Table 1

Studies reporting age-specific and sex-specific performance parameters for patients with acute coronary syndrome published after 2010

Age at disease manifestation and risk profile

Age of women suffering from ACS is in mean 67–70 years, thus up to 10 years older than mean age of men.2 More than one-third of them has diabetes mellitus and its consequences including kidney disease.14 15 Moreover, a third of patients with ACS are frail and a quarter of those ≥75 years are severely frail.16 Female sex independently predicts frailty among elderly patients with ACS, and frail women are at high risk of death despite ACS treatment.17

Furthermore, while risk factors are the same for both sexes, the relative weight of them differs. In women, diabetes mellitus, smoking and hypertension impacts more than dyslipidaemia and by more than one risk factor, the CAD risk increases exponentially.18 Women suffer more frequently than men from autoimmune and inflammatory diseases like lupus or rheumatoid arthritis, which has been proven to double the cardiovascular risk. Furthermore, there are female sex-specific risk factors like polycystic ovary, early menopause and history of pre-eclampsia that should be taken into account in evaluating a suspect of ACS.18

Among younger patients with ACS (defined as either <55 years or <65 years of age) undergoing primary PCI, women have a higher risk of death compared with their male peers.14 19 Despite immense improvements done in diagnostic, medical therapy and revascularisation strategies of CAD, reduction of cardiovascular mortality in the course of 20 years, 1979–2011, shows a clear age-dependent and sex-dependent pattern. Among individuals older than 65 years, the reported estimated annual percentage of changing mortality was nearly identical, 3.1% vs 3.3%, while among individuals <55 years of age it was 2.8% in men and 1.9% in women.3 Late presentation, symptom misinterpretation, late diagnosis as well as CAD manifestation as myocardial infarction in the absence of non-obstructive coronary arteries (MINOCA) with or without spontaneous coronary artery dissection (SCAD) might partially explain this mortality.20

In addition, a large body of scientific evidence demonstrates the negative impact of depressive symptoms on outcomes in patients with CAD and the presence of a sex/age interaction on adverse cardiovascular effects of depression.21 In a registry of 3237 patients enrolled before having coronary angiography across three Emory healthcare sites, young women with CAD (≤55 years) demonstrated the higher prevalence of moderate or higher severity depressive symptoms (27%) while men ≥65 years of age had the lowest prevalence (9%).21 There was a significant depression/sex/age interaction related to death. Young women and men aged ≥65 years with moderate/severe depression had increased risk of death compared with those with no/mild depression, HR 1.08, 95% CI 1.01 to 1.15 and HR 1.07, 95% CI 1.03 to 1.09, respectively.21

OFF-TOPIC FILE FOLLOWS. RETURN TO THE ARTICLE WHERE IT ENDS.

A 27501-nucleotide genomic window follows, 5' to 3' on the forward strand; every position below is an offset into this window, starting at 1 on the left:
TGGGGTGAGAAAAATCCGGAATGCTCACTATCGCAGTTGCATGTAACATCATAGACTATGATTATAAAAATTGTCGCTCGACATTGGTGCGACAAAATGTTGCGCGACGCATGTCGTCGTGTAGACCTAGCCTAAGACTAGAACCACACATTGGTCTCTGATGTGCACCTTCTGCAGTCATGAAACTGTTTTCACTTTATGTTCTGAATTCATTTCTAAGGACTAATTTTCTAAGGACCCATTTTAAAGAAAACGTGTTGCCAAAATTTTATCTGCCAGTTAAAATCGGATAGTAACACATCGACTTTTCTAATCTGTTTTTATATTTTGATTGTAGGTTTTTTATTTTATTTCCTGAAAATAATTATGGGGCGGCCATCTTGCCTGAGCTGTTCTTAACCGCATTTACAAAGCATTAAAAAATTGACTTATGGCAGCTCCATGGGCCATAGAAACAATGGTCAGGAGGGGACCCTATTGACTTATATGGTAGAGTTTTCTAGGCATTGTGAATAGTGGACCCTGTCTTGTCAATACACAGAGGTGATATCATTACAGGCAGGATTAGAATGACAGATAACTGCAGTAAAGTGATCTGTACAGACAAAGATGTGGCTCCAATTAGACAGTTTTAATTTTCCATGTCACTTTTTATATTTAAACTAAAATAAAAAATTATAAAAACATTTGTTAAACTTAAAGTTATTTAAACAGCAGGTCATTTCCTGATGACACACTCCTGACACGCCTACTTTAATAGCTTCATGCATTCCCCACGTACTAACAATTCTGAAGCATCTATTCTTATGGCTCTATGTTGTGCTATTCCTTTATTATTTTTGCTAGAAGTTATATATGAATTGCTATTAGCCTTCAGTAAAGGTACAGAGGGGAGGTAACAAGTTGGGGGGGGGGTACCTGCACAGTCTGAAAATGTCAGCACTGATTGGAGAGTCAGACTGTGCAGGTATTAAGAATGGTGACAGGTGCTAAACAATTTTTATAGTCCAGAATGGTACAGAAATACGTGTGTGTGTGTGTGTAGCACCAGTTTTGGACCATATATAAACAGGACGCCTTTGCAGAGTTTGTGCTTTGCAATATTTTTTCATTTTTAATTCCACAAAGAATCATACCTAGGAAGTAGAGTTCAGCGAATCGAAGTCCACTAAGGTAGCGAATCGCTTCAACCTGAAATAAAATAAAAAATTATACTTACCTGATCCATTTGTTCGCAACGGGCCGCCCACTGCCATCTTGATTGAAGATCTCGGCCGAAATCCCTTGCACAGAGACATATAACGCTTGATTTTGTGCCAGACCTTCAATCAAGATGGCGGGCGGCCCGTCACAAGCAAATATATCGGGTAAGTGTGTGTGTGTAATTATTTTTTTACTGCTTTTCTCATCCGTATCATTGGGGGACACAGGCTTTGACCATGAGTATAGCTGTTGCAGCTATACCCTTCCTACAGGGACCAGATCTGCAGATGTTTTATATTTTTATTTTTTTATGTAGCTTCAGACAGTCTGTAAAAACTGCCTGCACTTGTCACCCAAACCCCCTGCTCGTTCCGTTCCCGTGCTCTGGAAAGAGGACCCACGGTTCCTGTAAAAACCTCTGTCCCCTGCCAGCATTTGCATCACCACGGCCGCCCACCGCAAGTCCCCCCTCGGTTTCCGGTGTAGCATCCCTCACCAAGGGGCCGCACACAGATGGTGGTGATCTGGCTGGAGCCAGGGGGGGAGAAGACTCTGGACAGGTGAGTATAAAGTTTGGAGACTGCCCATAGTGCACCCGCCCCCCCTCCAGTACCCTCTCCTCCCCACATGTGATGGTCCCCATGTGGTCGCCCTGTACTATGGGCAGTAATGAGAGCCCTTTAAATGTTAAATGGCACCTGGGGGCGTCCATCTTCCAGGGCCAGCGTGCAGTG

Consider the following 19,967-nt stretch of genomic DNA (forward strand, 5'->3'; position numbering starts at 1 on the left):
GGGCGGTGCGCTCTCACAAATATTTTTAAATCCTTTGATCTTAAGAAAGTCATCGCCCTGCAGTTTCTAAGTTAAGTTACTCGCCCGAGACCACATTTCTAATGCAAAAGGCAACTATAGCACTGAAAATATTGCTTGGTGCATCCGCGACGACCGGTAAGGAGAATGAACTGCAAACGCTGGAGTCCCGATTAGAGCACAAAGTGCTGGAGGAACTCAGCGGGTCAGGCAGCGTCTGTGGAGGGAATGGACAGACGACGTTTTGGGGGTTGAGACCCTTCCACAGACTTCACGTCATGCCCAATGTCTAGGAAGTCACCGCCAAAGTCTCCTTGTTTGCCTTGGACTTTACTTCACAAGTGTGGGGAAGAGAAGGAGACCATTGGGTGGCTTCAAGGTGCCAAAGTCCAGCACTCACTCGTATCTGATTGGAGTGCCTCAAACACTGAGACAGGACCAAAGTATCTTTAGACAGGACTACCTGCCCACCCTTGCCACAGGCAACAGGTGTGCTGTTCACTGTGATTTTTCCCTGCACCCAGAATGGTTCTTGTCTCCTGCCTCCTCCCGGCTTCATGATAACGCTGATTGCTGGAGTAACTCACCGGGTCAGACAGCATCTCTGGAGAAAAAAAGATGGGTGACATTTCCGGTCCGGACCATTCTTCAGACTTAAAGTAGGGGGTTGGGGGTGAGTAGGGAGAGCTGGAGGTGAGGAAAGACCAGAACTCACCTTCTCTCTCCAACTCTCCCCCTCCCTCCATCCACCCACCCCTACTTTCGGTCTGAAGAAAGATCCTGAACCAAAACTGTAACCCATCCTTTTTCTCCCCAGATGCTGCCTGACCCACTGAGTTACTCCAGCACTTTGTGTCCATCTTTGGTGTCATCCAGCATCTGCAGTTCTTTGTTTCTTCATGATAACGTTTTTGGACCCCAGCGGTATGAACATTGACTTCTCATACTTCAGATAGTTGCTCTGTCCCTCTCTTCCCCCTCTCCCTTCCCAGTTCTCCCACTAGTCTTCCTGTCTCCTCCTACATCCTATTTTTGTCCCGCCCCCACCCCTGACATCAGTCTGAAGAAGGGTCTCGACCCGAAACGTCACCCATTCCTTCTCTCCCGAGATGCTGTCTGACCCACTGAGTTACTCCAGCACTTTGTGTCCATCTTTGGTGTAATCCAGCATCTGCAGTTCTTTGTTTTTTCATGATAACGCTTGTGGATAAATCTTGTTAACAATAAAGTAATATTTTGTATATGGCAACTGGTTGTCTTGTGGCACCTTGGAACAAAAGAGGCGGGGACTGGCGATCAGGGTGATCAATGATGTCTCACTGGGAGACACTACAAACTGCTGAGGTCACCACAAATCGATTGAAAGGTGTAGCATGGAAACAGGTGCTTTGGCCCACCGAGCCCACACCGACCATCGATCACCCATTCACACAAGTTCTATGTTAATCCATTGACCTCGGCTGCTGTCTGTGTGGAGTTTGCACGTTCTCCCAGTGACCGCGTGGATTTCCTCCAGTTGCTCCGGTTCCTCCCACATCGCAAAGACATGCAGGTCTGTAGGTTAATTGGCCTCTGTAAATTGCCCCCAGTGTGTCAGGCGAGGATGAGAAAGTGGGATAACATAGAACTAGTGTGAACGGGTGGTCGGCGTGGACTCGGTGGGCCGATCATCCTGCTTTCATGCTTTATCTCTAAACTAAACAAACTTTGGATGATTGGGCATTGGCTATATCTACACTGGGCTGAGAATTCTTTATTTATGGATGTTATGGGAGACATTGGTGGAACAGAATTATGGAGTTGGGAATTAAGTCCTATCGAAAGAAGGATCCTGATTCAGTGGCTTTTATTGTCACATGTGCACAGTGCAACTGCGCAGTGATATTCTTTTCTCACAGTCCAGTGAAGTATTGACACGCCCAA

Coronary artery disease: obstructive atherosclerosis

Compared with men, women have less pronounced coronary atherosclerosis. Prevalence of subclinical coronary atherosclerosis among middle-aged individuals is lower among women compared with men, 10% vs 43%, p<0.001 for 50–54 years of age.22 Clinical coronary artery disease is less diffuse and complex among women, highlighted also by a lower proportion of women with ACS having a history of coronary artery bypass surgery or need for it.23 24 Among aged-matched women and men presenting with STEMI, no differences in culprit plaque morphology, composition of aspirated thrombus and immune and inflammatory serum biomarkers have been reported.25 Furthermore, despite having smaller coronary arteries and being more prone to dissection during PCI, the risk of repeat revascularisation and stent thrombosis is very low and shows no sex-related differences even at long-term follow-up.23

Coronary artery disease: non-obstructive atherosclerosis

Non-obstructive atherosclerosis is one of the pathophysiological causes of MINOCA. Among patients with ACS, MINOCA is observed at younger ages, between 59 and 66 years, compared with obstructive CAD ACS and is more common in women, 10.5% vs 3.4% in men (figure 2 and table 2).14 20 26 This entity is challenging to diagnose and puzzling to treat. The 4-year follow-up of 9136 MINOCA patients surviving the first 30 days in the Swedish Web-system for Enhancement and Development of Evidence-based care in Heart disease Evaluated According to Recommended Therapy registry demonstrated a significant reduction of major adverse cardiac events related to use of statins (HR 0.77, 95% CI 0.68 to 0.87) and ACE inhibitors/angiotensin receptor blockers (HR 0.82, 95% CI 0.73 to 0.93) as well as a statistical trend towards better outcomes with use of beta-blockers (HR 0.86, 95% CI 0.74 to 1.01). On the contrary, despite what we believe, 1-year use of dual antiplatelet therapy did not added any significant benefit (HR 0.90, 95% CI 0.74 to 1.08).26 Another challenge is progressively increasing mortality risk associated with the number of accompanying risk factors. In women suffering from myocardial ischaemia without obstructive CAD, 5-year cardiovascular mortality ranges between 10% with ≤1 risk factor and 25% with >3 risk factors.27

Figure 2